Talk 2 The Animals: The Most Common Toxic Ingredients in Store Bought Dog Food

As a dog owner, you may think that all dog food is healthy and good for your dog. And while for the most part that is true, just like in some human food, there may actually be some toxic ingredients. Of course, you’ll have a hard time getting any dog food maker to admit as such, and some studies out there may absolve all ingredients as being non-toxic in the amounts added. So, use this information, provided by, as an overview and make any decision on what to feed your dog based on what has been working, what feels right and what works best for you and your budget. (NOTE: Be sure to scroll down to see The 10 Most Dangerous Ingredients in Pet Food Infographic.)

BHA, BHT and Ethoxyquin 

These nasty chemicals are all preservatives, and although BHA and BHT are actually allowed in human foods, BHA is a known carcinogen. Ethoxyquin, on the other hand, has been banned from human food consumption because it was originally developed as an herbicide and is considered harmful if swallowed or if it contacts your skin! Yuk! Do you really want that in your pet’s food?

Your best choice is to get a dog food that has zero preservatives, or at the very least, a dog food that uses vitamin C or vitamin E to preserve the freshness and flavor.

Artificial Food Dyes

Think about this. The only colors your dog can see, besides black, white and shades of grey, are yellow and blue. So if your dog food has any other color besides those, your dog will never know. So why is dog food colored in pleasing hues of red, green, orange and others? It is because the more appealing it looks to you, the better the chances that you’ll purchase that brand.

Colored dog food is made by adding in artificial dyes like Red 40, Yellow 5 & 6 and Blue 2. These dyes have been proven to cause allergic types of reactions, behavioral problems and cancer in humans, so goodness knows what it will do to dogs.

The reality here is that all non-colored dog food will be a shade of brown after cooking, much like any meat you may cook in the oven. But be aware, even brown colored food can have caramel coloring added to enhance and give the food a uniformly looking and appealing color shade, so caramel coloring is out too. Besides, your dog is going to eat it no matter what, and doesn’t much care about what color it is or how appealing it looks.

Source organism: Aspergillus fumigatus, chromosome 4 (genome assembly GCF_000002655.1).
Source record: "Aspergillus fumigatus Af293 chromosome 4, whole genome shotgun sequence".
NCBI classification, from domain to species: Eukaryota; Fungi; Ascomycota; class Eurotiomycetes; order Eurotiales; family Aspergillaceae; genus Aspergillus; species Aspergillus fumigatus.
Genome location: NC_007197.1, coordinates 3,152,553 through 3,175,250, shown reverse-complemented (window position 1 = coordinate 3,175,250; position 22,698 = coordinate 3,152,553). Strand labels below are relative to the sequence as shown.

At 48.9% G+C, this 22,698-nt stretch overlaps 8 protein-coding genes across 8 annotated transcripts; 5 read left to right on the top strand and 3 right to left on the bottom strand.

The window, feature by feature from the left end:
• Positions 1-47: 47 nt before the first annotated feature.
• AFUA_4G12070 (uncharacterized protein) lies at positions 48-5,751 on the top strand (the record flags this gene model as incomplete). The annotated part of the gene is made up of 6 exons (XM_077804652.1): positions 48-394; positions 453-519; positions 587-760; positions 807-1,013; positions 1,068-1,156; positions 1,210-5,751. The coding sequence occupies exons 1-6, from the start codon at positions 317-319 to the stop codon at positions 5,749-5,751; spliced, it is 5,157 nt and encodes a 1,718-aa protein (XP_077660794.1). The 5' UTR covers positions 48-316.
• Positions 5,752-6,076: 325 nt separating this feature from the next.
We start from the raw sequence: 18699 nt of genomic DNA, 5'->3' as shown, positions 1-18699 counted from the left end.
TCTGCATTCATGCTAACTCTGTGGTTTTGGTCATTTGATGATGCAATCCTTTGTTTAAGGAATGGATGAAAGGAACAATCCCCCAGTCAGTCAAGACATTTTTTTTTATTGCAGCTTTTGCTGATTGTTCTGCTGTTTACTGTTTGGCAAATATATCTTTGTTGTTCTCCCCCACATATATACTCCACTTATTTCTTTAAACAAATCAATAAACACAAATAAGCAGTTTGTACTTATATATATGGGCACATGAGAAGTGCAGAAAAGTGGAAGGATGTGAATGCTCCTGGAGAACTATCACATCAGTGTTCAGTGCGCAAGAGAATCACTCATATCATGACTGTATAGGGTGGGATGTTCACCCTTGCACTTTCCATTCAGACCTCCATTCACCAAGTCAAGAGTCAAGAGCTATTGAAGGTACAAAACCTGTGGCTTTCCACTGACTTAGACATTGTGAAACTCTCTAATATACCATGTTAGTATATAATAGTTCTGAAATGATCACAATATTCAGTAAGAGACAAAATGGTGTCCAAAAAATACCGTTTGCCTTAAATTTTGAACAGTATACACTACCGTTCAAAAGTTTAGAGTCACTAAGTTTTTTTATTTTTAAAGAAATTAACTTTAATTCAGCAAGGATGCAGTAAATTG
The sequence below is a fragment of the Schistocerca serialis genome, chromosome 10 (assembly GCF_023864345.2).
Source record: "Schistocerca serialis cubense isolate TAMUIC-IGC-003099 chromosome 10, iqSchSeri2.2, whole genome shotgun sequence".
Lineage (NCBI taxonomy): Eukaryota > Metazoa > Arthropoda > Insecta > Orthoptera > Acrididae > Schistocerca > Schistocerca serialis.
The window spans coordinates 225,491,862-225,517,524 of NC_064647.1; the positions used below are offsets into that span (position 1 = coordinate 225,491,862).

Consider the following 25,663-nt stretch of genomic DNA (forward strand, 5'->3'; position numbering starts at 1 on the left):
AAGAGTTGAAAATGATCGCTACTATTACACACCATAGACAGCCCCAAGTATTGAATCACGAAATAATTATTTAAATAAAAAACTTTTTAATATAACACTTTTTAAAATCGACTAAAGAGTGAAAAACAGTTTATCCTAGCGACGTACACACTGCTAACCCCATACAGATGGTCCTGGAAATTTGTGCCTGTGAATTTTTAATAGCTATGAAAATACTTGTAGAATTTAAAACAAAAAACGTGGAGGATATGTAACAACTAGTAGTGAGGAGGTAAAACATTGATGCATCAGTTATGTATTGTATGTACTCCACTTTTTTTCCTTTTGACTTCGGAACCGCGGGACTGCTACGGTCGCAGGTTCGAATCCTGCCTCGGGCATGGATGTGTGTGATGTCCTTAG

Propylene Glycol

Yes, it is true, anti-freeze is added to dog food to slightly sweeten it and keep it moist. That is amazing in itself, since propylene glycol-based antifreezes are some of the deadliest substances that your dog can ingest.

Actually, this stuff is in a huge amount of foods, both human and pet food alike. Those ultra-soft and yummy cookies you get are probably fortified with propylene glycol to keep them moist, just like those moist and meaty chunks of kibble in some of the most popular dog food brands. Obviously, your dog won’t drop dead from eating it in food, but propylene glycol also inhibits good intestinal bacteria growth, so it may cause lesions or intestinal blockage over time. That’s not something you or your pooch needs to look forward to in the future.

By Products

You’ll have to ask yourself this. What actually are the by-products that are added to dog food? Once you think about it then ask this, does anyone really know? How’s that for an answer.

Just like Coke’s secret formula that does not have to be listed, neither do dog food by-products. In the most general of terms, by-products are usually scraps of meat, pieces of intestines, skin and what have you. If the by-products came from a diseased animal, who cares. Pieces of bone, brain tissue, scraps of paper, dust and dirt from sweeping the floor, and whatever else that makes its way into a batch of dog food, who knows. It is labeled as a by-product, and because of that, does anyone truly know what they are?

Corn Syrup

Some dog food formulator decided that sweetening up dog food would make dogs eat more. That may be true, but dogs are going to eat as much as they want whether their food is sweetened or not, and if you only give your pet a limited amount of food every day anyway, having sweetened dog food just won’t matter.

What will matter may be the fact that your dog may require dental work or need to have their teeth pulled from rotting teeth. They may even become obese or diabetic, they may be more prone to hyperactivity, and their overall attitude might change. Is there any reason you want your best friend to experience any of these things? Probably not.

Check the Label 

Now ideally, you’ll want to check the label to make sure any dog food that you are feeding Fido has none of the ingredients on this list, but no one wants to knock any brand of dog food either. Most dogs tolerate any type of food, and in a pinch, dog food is still dog food and will supply basic nutrition, guaranteed by the FDA. But for the healthiest pet out there, try and stay away from foods containing the ingredients listed, and even if you have to pay a little extra money for dog foods without any toxic ingredients, and virtually any organic dog food fits the bill, it is going to be worth it in the long run for both you and your 4-legged buddy.

Click here to see the infographic The 10 Most Dangerous Ingredients in Pet Food.

If you found the above helpful, check out these other posts…..

Pet Food, By-Products and Red Jello

Pet Obesity: Remedies for an Epidemic

Natural Nutrition: The Raw Food Diet

Your Pet’s Diet

from Janet Roper, Animal Communicator & Educator


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